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Volunteers put sandbags around the monument to the Duke of Richelieu for protection from a possible Russian attack on the city of Odessa, Ukraine, on March 10, 2022.

Volunteers put sandbags around the monument to the Duke of Richelieu for protection from a possible Russian attack on the city of Odessa, Ukraine, on March 10, 2022. (Salwan Georges/The Washington Post)

LVIV, Ukraine — Emptying a museum is a gargantuan task, and the entire workforce of the Andrey Sheptytsky National Museum in Lviv had been at it for a week before the final piece — a century-old portrait of the museum’s namesake — was taken down, leaving the last of its walls bare.

Ihor Kozhan, the director of the grand gallery opposite Lviv’s opera house, explained the rush.

“There is an egomaniac in Moscow who doesn’t care about killing children, let alone destroying art,” he said. “If our history and heritage are to survive, all art must go underground.”

Across Ukraine, artists, gallerists, curators and museum directors are desperately but carefully unhooking, wrapping and stashing away the country’s hefty cultural endowment as Vladimir Putin’s onslaught closes in. Statues, stained-glass windows and monuments are being covered with shrapnel-proof material. Basement bunkers are crammed with paintings.

As Russian bombardments have so far been heavier in the eastern half of the country, two of Ukraine’s richest cities in terms of cultural heritage, Lviv and Odessa, have had the benefit of extra time. Volunteers in the latter, for instance, took days to stack hundreds of sandbags around a monument to the Duke of Richelieu, a Frenchman who was one of the cosmopolitan port city’s founders. Just his head and his outstretched right arm remain uncovered.

Kyiv and Kharkiv, the country’s two biggest cities, were struck early in the war and have already suffered devastating losses.

The walls are bare at the Andrey Sheptytsky National Museum in Lviv.

The walls are bare at the Andrey Sheptytsky National Museum in Lviv. (Kasia Strek/for The Washington Post)

The windows of Kharkiv’s main art museum have been blown out, subjecting the 25,000 artworks inside to freezing temperatures and snow for weeks. The city’s opera and ballet theaters were extensively shelled.

Twenty-five works by one of Ukraine’s most celebrated painters, Maria Prymachenko, famed for her colorful representation of Ukrainian folklore and rural life, were burned when Russians bombed the museum housing them in a town outside Kyiv. Other museums in the capital are boarded up, their works still inside because those who would have evacuated them have fled.

“City centers are seriously damaged, some of which have sites and monuments that date back to the 11th century,” Lazare Eloundou, the director of the United Nations’ world heritage program, told reporters last week. “It is a whole cultural life that risks disappearing.”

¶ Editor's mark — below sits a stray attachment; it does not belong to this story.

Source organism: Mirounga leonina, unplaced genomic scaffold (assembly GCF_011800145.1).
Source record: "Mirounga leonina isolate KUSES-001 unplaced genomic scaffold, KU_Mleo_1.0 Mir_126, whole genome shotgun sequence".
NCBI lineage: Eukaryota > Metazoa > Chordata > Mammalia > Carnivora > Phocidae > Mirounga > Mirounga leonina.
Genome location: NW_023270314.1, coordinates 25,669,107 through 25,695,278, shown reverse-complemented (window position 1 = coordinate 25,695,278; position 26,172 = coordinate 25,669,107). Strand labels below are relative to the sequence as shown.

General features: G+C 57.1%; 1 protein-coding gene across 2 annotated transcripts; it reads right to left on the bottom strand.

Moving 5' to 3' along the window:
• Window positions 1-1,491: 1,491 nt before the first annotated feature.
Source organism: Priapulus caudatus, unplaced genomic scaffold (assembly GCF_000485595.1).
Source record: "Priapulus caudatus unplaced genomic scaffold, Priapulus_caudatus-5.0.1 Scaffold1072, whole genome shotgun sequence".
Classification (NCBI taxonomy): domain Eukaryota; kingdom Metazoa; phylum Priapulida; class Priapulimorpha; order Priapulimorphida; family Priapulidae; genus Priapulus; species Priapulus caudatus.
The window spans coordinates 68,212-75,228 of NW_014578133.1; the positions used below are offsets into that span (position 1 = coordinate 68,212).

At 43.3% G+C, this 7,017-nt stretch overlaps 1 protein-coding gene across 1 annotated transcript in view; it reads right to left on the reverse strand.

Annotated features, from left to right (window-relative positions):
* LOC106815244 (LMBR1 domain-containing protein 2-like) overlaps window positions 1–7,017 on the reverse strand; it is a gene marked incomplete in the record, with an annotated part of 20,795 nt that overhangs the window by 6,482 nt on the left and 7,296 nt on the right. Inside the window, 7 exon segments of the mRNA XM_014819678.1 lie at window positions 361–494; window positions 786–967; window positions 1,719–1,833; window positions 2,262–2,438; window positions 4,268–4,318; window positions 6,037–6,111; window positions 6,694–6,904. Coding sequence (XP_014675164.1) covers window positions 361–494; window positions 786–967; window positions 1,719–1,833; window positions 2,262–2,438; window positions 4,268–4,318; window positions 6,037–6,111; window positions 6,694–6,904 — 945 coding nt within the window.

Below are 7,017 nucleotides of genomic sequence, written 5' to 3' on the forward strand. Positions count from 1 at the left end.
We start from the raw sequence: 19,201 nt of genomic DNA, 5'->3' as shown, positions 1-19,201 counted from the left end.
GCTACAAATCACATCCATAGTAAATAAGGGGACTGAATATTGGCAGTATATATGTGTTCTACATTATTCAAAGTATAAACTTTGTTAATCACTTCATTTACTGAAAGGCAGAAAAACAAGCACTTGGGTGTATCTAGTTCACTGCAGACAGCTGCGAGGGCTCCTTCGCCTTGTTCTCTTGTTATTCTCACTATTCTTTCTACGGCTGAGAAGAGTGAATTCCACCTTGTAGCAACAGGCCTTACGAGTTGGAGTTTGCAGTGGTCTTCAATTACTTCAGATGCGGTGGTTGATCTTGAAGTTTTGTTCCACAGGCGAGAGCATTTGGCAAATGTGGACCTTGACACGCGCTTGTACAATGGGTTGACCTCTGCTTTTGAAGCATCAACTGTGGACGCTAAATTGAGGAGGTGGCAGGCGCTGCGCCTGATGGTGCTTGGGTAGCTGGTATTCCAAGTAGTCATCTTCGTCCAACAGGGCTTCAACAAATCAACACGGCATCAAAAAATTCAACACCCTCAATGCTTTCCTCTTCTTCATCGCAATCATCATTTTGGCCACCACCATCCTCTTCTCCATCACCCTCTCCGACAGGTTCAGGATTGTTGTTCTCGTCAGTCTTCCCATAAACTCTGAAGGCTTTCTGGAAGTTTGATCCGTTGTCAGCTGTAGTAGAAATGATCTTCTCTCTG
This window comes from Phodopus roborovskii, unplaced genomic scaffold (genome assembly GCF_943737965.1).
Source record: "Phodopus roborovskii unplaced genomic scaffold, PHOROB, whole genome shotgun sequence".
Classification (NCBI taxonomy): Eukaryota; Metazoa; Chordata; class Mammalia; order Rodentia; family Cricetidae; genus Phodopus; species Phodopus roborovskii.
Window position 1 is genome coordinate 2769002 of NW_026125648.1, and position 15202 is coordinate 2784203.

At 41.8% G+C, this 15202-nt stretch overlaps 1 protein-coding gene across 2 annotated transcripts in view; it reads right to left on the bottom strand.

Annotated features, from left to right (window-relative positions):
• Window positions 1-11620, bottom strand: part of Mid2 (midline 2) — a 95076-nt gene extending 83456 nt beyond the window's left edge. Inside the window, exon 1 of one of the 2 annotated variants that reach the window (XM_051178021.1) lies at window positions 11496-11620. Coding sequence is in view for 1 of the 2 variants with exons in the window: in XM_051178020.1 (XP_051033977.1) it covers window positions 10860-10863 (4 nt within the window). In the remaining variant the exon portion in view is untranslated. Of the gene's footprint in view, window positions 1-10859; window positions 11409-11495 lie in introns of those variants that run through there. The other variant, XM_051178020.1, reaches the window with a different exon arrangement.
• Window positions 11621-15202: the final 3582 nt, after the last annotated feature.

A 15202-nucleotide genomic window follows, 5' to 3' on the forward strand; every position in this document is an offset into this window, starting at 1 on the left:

The deliberate destruction of a country’s or culture’s heritage is a considered a war crime, but UNESCO has not yet canceled its next summit, which is scheduled to take place in Russia.

As Russian troops attempt to encircle Odessa, the Fine Arts Museum there has encircled itself with razor wire.

“Trust me, it looks really wild to me, too,” said Kirill Lipatov, the museum’s director of science.

As in Lviv’s museums, the walls inside are now bare, Lipatov said, but he declined to reveal whether its most valuable works had been evacuated outside of the city. Some of the pieces were painted inside the museum — an ornate palace dating to the 1820s — and have never left it, including iconic 19-century Russian works by Ivan Aivazovsky and Ilya Repin.

The portrait of Metropolitan Archbishop Andrey Sheptytsky painted by Oleksa Novakivsky is the last painting to be taken down from the walls in the Andrey Sheptytsky National Museum in Lviv on March 7, 2022.

The portrait of Metropolitan Archbishop Andrey Sheptytsky painted by Oleksa Novakivsky is the last painting to be taken down from the walls in the Andrey Sheptytsky National Museum in Lviv on March 7, 2022. (Kasia Strek/for The Washington Post)

“The first thought that came to mind for me is that a Ukrainian museum is protecting Russian masterpieces from Russian aggression,” Lipatov said. “I can’t wrap my head around it.”

Even as they struggled to believe it, museum directors also said their plight was hardly unfamiliar. Ukraine has been stripped of artwork by invaders multiple times over the past century.

After Russia’s invasion and annexation of Crimea in 2014, dozens of works that were located on the peninsula were transferred to Russian museums. During World War II, thousands of works were taken by Nazi soldiers to Germany. A portrait of Yakov Galkin, the director who evacuated Odesa’s Fine Arts Museum during World War II, hangs in Lipatov’s office.